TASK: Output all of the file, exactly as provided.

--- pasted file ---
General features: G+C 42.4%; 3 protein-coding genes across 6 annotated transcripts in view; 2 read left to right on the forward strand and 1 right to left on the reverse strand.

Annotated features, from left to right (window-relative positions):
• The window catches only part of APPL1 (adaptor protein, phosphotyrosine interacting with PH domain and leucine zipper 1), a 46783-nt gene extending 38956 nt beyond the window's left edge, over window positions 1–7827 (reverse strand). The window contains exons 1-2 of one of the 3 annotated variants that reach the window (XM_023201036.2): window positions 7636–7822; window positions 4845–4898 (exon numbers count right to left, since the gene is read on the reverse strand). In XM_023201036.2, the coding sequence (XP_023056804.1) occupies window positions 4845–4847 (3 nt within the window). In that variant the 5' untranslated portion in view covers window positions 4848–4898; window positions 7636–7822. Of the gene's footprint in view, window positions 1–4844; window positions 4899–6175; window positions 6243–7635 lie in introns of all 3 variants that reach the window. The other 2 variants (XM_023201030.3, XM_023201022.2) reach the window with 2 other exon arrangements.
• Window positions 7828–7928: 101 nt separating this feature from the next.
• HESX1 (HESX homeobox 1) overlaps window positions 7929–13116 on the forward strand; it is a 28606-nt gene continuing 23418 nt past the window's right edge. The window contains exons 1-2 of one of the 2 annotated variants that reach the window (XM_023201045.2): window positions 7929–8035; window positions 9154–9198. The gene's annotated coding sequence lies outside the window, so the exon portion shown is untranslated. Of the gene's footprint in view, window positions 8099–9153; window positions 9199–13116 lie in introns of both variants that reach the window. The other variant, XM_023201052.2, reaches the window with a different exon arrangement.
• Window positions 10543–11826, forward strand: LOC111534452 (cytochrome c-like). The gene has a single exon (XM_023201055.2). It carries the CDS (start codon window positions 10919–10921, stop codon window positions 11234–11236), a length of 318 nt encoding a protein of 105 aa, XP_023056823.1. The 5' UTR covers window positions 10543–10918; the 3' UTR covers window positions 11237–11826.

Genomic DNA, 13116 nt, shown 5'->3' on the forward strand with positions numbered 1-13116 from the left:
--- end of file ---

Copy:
General features: G+C 42.4%; 3 protein-coding genes across 6 annotated transcripts in view; 2 read left to right on the forward strand and 1 right to left on the reverse strand.

Annotated features, from left to right (window-relative positions):
• The window catches only part of APPL1 (adaptor protein, phosphotyrosine interacting with PH domain and leucine zipper 1), a 46783-nt gene extending 38956 nt beyond the window's left edge, over window positions 1–7827 (reverse strand). The window contains exons 1-2 of one of the 3 annotated variants that reach the window (XM_023201036.2): window positions 7636–7822; window positions 4845–4898 (exon numbers count right to left, since the gene is read on the reverse strand). In XM_023201036.2, the coding sequence (XP_023056804.1) occupies window positions 4845–4847 (3 nt within the window). In that variant the 5' untranslated portion in view covers window positions 4848–4898; window positions 7636–7822. Of the gene's footprint in view, window positions 1–4844; window positions 4899–6175; window positions 6243–7635 lie in introns of all 3 variants that reach the window. The other 2 variants (XM_023201030.3, XM_023201022.2) reach the window with 2 other exon arrangements.
• Window positions 7828–7928: 101 nt separating this feature from the next.
• HESX1 (HESX homeobox 1) overlaps window positions 7929–13116 on the forward strand; it is a 28606-nt gene continuing 23418 nt past the window's right edge. The window contains exons 1-2 of one of the 2 annotated variants that reach the window (XM_023201045.2): window positions 7929–8035; window positions 9154–9198. The gene's annotated coding sequence lies outside the window, so the exon portion shown is untranslated. Of the gene's footprint in view, window positions 8099–9153; window positions 9199–13116 lie in introns of both variants that reach the window. The other variant, XM_023201052.2, reaches the window with a different exon arrangement.
• Window positions 10543–11826, forward strand: LOC111534452 (cytochrome c-like). The gene has a single exon (XM_023201055.2). It carries the CDS (start codon window positions 10919–10921, stop codon window positions 11234–11236), a length of 318 nt encoding a protein of 105 aa, XP_023056823.1. The 5' UTR covers window positions 10543–10918; the 3' UTR covers window positions 11237–11826.

Genomic DNA, 13116 nt, shown 5'->3' on the forward strand with positions numbered 1-13116 from the left: